10 things we have learnt about snap couplings
How there are lots of good things about quick disconnects but a few bad.
Picture Above: A typical male and female quick disconnect pair from Snaptite/Parker
Quick disconnects or “snap couplings” are indispensible for hydraulics professionals.
Where would you use them?
Either where you need to swap around hoses, cylinders, pumps and other components everyday or where you need to be able to swap out or modify a system easily in the longer term. You are just snapping together the male probe and female coupler to provide a quick and leak tight connection. You also need to prevent contamination entering a system.
A few examples might be:
-You have a swaging tool using two Enerpac cylinders and need to swap between one and the other without using spanners. Fit quick disconnects and do the job in seconds.
-You have a water pressure test pump and need to boost productivity. Fit stainless quick disconnect fittings and you can test components in quick succession by putting a mating fitting on a run of parts. A cheap boost to productivity!
-Send a service engineer a hundred miles to “fix” a machine.” Much easier if he only has to un-snap an assembly, snap in a new one and run the unit up again.
Add in all the other users of quick disconnects for areas outside the mainstream hydraulic world and you are talking of a massive market. Air quick connect fittings and air quick connect hose fittings are the mainstay of most engineering shops. Water quick disconnect fittings and propane quick disconnect fittings are others that we have all used. Even fuel systems use fuel quick disconnect fittings.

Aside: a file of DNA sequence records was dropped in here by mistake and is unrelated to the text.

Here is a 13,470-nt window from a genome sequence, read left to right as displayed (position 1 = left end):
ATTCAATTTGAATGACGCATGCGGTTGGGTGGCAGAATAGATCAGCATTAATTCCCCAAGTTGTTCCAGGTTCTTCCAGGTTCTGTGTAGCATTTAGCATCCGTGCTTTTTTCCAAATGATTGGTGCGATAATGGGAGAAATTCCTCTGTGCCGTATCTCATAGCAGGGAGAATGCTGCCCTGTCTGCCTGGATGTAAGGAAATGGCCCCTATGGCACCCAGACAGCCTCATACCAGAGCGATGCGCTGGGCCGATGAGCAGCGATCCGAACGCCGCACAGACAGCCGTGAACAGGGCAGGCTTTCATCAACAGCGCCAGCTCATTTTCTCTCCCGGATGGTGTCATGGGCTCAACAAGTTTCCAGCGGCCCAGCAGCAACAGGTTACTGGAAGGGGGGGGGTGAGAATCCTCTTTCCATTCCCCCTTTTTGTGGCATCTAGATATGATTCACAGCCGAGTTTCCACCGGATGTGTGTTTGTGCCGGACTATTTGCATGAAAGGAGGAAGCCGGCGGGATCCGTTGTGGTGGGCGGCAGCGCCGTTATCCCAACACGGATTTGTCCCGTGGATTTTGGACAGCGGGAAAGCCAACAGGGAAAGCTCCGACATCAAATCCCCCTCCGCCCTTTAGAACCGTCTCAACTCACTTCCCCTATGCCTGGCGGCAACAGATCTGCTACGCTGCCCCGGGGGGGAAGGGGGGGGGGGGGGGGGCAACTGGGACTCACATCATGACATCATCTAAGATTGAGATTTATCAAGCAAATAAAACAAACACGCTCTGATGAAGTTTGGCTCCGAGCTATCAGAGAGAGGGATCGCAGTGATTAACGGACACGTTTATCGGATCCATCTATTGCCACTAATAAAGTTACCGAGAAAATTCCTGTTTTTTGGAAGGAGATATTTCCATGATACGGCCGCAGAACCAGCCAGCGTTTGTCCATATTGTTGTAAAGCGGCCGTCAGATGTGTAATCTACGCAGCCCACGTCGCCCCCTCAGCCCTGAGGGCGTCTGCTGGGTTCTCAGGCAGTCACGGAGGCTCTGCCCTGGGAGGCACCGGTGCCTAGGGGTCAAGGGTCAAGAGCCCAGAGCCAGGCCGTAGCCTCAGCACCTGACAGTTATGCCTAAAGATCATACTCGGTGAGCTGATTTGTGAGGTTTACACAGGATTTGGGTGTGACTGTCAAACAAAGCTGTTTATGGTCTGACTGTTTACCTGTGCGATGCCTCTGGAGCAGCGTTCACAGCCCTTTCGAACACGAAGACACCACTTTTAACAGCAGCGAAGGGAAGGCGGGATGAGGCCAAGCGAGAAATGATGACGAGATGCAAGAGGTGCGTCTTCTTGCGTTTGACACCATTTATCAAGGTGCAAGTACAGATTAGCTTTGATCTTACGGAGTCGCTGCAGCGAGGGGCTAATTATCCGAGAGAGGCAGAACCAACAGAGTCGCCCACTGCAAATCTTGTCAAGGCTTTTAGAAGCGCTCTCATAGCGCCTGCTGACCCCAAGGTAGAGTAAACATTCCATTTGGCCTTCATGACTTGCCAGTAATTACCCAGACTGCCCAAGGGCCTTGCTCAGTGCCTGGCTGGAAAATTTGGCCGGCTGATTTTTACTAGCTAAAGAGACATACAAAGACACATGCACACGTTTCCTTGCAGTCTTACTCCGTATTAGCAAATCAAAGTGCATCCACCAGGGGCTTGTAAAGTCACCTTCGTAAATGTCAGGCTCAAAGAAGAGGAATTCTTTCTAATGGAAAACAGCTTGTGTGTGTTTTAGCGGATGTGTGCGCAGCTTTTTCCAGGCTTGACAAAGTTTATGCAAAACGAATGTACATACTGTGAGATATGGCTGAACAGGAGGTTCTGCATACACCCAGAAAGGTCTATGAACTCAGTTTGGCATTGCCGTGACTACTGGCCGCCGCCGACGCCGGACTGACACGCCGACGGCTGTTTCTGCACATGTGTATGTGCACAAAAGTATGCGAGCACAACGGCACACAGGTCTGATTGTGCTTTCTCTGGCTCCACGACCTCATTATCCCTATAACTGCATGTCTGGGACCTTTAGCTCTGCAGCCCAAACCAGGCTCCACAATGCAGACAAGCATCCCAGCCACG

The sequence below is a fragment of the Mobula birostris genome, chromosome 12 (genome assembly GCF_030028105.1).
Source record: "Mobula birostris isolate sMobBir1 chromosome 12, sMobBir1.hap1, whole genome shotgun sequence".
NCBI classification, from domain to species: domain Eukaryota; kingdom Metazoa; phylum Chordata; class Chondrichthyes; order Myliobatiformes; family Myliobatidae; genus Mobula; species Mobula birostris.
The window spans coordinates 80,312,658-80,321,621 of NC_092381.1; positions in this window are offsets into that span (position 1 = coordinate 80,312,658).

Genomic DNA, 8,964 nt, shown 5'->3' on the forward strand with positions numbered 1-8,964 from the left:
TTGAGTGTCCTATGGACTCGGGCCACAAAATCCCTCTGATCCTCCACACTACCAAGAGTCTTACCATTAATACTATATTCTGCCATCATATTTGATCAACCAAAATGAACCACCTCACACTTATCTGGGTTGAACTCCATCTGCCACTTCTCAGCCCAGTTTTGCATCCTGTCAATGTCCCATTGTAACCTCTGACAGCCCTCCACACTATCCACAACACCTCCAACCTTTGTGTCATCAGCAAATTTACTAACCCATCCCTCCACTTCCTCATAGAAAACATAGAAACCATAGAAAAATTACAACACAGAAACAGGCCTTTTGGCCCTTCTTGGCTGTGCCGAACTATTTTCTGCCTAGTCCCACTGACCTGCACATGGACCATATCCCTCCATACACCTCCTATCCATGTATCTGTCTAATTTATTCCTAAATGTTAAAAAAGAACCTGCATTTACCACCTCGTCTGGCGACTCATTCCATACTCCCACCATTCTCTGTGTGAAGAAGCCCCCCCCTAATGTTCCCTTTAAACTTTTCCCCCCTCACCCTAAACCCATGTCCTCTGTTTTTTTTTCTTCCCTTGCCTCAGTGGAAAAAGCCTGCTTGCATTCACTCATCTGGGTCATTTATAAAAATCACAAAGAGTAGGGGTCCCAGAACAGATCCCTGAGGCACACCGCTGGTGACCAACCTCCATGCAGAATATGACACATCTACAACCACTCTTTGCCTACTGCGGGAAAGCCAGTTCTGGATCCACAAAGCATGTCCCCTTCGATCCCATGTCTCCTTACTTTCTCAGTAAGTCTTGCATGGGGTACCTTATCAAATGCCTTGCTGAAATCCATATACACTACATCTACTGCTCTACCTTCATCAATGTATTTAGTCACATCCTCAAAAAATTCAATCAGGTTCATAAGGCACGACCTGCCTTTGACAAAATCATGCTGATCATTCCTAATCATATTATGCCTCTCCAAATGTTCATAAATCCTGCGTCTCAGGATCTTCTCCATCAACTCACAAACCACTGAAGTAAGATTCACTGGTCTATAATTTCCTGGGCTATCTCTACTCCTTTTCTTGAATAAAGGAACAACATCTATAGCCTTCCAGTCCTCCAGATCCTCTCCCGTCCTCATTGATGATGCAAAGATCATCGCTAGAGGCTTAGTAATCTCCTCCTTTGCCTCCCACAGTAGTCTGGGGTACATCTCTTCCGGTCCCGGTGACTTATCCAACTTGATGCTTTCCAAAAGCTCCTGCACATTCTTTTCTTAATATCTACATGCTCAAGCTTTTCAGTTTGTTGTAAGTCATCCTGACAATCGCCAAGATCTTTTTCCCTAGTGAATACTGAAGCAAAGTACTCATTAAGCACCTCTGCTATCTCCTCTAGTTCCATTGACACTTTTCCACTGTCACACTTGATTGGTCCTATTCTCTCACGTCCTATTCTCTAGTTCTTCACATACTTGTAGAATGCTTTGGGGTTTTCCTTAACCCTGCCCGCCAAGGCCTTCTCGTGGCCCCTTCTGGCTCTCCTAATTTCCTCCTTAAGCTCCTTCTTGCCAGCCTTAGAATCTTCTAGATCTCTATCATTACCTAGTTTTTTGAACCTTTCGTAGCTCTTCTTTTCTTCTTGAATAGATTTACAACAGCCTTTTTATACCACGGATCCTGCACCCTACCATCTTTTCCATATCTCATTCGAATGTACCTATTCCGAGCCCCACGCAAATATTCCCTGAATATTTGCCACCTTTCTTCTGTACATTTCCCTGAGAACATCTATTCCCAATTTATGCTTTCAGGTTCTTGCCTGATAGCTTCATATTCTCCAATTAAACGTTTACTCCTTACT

Picture Above: Quick disconnect on a Hitachi excavator http://www.hitachicm.co.uk/
You use quick disconnect couplings to eliminate spillage and take away the need to bleed systems through again when reconnecting. Add in the ability to de-skill the connections on a complex hydraulic system by using a mixture of male and female quick disconnects, different sizes or even just colour coding or labelling and you have a great time saver. Even our workhorse 316 Drum pump could easily be fitted with quick disconnects for no-spill connection.
Industry standard sizes or odd-balls? Or why wouldn’t you use ISO/DIN interchange?
The big players tend to offer their own unique profiles and also ISO or DIN industry standards as well. If it is your own kit and you have decent stocks of replacement couplings, and are not going to be left high and dry if the supplier is sold out, we don’t think it particularly matters. Some particular series and shapes are entrenched in particular industries and pieces of equipment. We don’t mind buying a specific Hansen coupling from Guyson for an aircraft cowl reverser pump but start to get nervous when very specialist aerospace couplings are a few thousand pounds each on 14 weeks lead time. Maybe having more than one supplier of a particular coupling is a better strategy. The Holmbury ISO/DIN guide is good on http://holmbury.com/gb/products/iso-and-din-couplings/
Mainstream suppliers or cheap?